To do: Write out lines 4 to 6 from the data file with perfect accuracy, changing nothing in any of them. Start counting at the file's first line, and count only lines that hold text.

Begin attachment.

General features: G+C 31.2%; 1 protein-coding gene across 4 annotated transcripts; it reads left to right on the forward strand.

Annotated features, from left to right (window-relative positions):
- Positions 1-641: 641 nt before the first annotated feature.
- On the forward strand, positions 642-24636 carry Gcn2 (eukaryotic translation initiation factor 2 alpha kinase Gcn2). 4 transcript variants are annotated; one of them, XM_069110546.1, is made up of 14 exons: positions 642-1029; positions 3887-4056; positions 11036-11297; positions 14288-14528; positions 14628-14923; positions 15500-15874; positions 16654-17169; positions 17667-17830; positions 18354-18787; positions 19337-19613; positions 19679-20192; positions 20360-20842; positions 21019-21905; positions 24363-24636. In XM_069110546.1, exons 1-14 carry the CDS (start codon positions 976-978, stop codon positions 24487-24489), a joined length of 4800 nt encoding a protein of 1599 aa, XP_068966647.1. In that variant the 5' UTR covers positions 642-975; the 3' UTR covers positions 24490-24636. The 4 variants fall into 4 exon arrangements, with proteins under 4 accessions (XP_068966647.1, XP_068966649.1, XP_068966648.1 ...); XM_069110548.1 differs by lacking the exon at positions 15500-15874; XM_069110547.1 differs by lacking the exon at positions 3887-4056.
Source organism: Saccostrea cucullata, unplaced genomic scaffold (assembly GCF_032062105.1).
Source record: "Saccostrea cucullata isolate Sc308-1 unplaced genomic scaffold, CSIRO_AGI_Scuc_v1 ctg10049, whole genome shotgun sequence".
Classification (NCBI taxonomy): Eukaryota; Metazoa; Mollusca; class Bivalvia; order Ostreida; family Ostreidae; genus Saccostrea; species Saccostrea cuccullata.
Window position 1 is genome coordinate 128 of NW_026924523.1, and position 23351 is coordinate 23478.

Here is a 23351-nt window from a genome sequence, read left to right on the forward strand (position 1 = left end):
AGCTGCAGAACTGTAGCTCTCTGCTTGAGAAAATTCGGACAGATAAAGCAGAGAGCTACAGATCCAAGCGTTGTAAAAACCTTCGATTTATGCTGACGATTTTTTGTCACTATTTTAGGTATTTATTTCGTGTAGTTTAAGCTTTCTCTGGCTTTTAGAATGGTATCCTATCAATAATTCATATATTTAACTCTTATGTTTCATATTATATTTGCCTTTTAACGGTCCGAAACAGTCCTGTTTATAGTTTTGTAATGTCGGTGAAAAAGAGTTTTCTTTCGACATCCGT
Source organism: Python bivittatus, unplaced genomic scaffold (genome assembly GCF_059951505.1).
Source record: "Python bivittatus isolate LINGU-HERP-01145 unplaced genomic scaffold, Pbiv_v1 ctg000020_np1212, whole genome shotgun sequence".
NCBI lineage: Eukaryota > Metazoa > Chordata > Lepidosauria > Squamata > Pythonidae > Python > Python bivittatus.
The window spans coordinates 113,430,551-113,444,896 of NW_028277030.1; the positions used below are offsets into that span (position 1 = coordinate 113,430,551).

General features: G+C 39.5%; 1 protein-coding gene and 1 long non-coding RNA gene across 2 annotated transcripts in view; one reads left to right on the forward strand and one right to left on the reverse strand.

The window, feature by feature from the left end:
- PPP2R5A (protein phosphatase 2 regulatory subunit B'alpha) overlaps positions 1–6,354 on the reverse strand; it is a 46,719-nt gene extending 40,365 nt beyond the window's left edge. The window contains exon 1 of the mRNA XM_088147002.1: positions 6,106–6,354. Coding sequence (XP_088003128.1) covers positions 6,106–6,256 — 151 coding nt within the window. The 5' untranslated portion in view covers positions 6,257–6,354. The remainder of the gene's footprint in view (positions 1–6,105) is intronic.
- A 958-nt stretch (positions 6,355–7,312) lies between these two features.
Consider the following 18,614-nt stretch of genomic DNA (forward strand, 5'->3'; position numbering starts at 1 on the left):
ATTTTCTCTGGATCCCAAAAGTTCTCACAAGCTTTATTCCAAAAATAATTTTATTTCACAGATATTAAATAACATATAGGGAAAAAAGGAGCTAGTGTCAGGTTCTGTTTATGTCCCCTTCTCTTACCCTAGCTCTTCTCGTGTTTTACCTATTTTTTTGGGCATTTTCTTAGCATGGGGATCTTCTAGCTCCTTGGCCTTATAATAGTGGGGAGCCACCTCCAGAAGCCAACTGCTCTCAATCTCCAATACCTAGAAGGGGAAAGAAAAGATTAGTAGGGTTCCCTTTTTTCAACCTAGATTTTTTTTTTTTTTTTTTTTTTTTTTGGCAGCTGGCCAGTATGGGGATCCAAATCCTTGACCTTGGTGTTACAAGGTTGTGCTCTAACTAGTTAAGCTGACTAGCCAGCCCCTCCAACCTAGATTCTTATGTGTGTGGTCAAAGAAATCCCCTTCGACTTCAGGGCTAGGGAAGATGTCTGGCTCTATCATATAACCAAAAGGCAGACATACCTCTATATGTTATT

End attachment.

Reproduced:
- On the forward strand, positions 642-24636 carry Gcn2 (eukaryotic translation initiation factor 2 alpha kinase Gcn2). 4 transcript variants are annotated; one of them, XM_069110546.1, is made up of 14 exons: positions 642-1029; positions 3887-4056; positions 11036-11297; positions 14288-14528; positions 14628-14923; positions 15500-15874; positions 16654-17169; positions 17667-17830; positions 18354-18787; positions 19337-19613; positions 19679-20192; positions 20360-20842; positions 21019-21905; positions 24363-24636. In XM_069110546.1, exons 1-14 carry the CDS (start codon positions 976-978, stop codon positions 24487-24489), a joined length of 4800 nt encoding a protein of 1599 aa, XP_068966647.1. In that variant the 5' UTR covers positions 642-975; the 3' UTR covers positions 24490-24636. The 4 variants fall into 4 exon arrangements, with proteins under 4 accessions (XP_068966647.1, XP_068966649.1, XP_068966648.1 ...); XM_069110548.1 differs by lacking the exon at positions 15500-15874; XM_069110547.1 differs by lacking the exon at positions 3887-4056.
Source organism: Saccostrea cucullata, unplaced genomic scaffold (assembly GCF_032062105.1).
Source record: "Saccostrea cucullata isolate Sc308-1 unplaced genomic scaffold, CSIRO_AGI_Scuc_v1 ctg10049, whole genome shotgun sequence".